City Acre’s Freeway-Side Brewpub Moves Forward; The 8-Year Battle Over 2 I-10 Billboards

san jacinto monument

Photo of the San Jacinto Monument: Russell Hancock via Swamplot Flickr Pool


10 Comment

  • The previous expansion of Hermann Hospital preserved the look and feel of the original. The rendering of the planned expansion looks like an alien transplant. Let’s hope it is not the final outcome.

  • Go City Acre Brewing!

  • I’m interested in going to True Food and know my wife will love it, but I object at the high costs of “healthy food”. While I can afford it, it is unfair that such foods cannot be offered to low income peoples a reasonable price.
    If I ruled the world, freeways would be void of billboards and Texas cities would be void of endless strip malls next to frontage roads.

  • That Memorial Hermann rendering looks awful. It’s a bland box, it looks like a giant Hampton Inn. What happened to keeping with the Mediterranean flair of the current structure? I hope they go back to the drawing board, that’s just plain hideous!

  • Fernando, what do you think they sell at the produce section at the grocery store?

  • Spoonman, even grocery stores and farmer’s markets aren’t necessarily cheap. Raw milk xcosts me $7/gallon and a number of individuals sell pasteurized eggs for $7/dozen. Rather blame it in the high cost of feed.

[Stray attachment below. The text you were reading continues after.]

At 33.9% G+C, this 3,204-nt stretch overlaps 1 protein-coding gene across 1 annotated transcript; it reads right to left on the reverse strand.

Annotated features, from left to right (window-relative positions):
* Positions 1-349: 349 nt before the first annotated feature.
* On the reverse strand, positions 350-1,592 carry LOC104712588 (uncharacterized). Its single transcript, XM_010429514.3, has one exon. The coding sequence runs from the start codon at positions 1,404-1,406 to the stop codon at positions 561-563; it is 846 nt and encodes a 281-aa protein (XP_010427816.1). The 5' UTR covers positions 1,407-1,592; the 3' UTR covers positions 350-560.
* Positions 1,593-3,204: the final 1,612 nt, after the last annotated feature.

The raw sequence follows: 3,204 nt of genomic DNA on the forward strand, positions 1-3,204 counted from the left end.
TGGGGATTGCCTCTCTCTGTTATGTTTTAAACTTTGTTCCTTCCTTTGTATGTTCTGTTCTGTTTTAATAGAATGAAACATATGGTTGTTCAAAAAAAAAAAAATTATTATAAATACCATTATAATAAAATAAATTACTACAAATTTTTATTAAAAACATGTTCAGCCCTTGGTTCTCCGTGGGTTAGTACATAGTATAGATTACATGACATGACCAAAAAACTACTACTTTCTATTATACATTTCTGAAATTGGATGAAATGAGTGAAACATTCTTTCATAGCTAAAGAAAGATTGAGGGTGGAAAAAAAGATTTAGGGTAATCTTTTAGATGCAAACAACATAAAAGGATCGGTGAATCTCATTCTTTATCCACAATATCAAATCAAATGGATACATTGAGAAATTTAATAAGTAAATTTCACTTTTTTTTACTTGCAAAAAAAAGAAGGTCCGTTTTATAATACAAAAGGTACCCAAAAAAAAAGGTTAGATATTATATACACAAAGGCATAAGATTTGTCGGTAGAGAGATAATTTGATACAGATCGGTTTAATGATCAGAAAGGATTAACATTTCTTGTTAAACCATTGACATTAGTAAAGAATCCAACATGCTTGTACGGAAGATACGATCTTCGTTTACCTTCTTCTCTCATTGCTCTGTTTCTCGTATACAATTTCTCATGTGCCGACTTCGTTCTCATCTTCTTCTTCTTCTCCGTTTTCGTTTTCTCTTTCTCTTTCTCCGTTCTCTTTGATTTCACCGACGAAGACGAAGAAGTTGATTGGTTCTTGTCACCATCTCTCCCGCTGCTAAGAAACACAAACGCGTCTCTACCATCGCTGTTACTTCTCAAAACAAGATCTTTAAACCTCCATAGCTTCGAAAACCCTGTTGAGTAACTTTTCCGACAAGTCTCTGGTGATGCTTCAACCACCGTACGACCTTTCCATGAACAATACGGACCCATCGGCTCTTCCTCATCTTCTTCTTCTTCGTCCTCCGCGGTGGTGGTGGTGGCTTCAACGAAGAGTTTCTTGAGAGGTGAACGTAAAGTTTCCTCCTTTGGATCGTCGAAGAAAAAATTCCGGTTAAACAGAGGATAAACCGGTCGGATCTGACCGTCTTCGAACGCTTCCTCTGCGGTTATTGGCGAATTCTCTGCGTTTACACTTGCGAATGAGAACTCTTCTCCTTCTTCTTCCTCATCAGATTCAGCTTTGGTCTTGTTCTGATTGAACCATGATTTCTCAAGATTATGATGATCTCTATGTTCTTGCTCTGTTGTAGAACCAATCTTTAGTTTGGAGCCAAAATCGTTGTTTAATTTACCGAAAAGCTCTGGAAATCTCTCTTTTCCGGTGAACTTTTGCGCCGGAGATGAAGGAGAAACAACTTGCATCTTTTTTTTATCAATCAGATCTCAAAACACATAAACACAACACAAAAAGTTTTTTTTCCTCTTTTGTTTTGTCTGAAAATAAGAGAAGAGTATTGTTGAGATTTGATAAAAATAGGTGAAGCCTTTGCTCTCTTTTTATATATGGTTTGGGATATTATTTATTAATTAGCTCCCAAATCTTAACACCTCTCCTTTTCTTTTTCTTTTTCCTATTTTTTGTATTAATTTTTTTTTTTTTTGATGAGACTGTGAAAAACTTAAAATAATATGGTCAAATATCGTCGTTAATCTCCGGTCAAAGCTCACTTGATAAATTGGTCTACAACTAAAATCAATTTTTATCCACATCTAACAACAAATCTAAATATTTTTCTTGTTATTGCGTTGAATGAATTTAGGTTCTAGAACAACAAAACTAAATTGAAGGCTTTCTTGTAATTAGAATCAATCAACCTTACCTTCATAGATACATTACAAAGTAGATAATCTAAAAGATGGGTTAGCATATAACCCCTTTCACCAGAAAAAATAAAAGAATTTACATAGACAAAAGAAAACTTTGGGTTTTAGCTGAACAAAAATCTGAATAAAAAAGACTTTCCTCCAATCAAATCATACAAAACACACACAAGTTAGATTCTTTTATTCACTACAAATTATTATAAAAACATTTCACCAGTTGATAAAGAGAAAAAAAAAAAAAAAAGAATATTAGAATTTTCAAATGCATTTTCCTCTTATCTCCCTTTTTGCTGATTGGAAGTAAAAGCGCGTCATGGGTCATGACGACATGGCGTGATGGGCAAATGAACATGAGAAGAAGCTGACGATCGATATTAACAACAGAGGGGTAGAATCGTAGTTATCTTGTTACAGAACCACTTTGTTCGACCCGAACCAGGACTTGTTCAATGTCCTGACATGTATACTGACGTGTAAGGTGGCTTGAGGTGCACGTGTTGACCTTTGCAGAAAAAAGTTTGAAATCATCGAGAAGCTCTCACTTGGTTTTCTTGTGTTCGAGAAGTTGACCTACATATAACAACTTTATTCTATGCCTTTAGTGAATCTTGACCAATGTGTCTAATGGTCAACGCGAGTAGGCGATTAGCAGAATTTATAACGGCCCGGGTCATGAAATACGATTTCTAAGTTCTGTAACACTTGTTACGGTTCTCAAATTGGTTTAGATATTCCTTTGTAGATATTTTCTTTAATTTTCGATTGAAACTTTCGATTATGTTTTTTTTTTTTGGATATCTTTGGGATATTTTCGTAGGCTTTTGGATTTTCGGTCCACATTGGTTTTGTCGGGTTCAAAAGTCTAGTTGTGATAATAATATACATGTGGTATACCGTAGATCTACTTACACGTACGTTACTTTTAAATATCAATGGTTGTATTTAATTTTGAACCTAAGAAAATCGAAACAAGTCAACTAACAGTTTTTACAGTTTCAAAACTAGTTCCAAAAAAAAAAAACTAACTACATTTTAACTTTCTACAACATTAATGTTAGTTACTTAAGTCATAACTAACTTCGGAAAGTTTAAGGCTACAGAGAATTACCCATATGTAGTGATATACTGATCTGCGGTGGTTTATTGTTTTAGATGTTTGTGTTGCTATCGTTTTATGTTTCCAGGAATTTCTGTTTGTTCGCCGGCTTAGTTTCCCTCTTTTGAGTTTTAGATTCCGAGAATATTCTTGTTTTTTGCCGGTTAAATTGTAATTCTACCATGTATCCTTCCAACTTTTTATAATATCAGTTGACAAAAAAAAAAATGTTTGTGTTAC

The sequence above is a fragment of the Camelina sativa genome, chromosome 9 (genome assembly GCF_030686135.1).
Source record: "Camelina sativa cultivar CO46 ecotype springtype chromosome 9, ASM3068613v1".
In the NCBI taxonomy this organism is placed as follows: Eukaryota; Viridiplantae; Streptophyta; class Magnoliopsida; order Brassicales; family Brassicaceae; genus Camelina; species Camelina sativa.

Certainly, Texas is cheaper than places alike Washington state, but one should be able to go out and enjoy a “healthy” or fresh meal without paying a fortune.

  • I agree with Shannon that MH should stick with it’s current style. I’d also love to see a Santa Barbara style take over a neighborhood in Houston (e.g., Museum District).

  • Speaking of the Ashby Highrise, When is that thing going to be built? I lived behind the lot and moved away 18 months ago because of ‘impending construction’.

  • Fernando, you’re buying fancy food! Of course that’s expensive. But eating healthy for cheap is not hard.

  • Anyone spouting the “Houston is business friendly” slogan should be forced to read the CityAcre story and go talk to the owners. What they’ve been through is a nighmare of city agencies and inefficiency. Good luck M&M now that you’re able to open!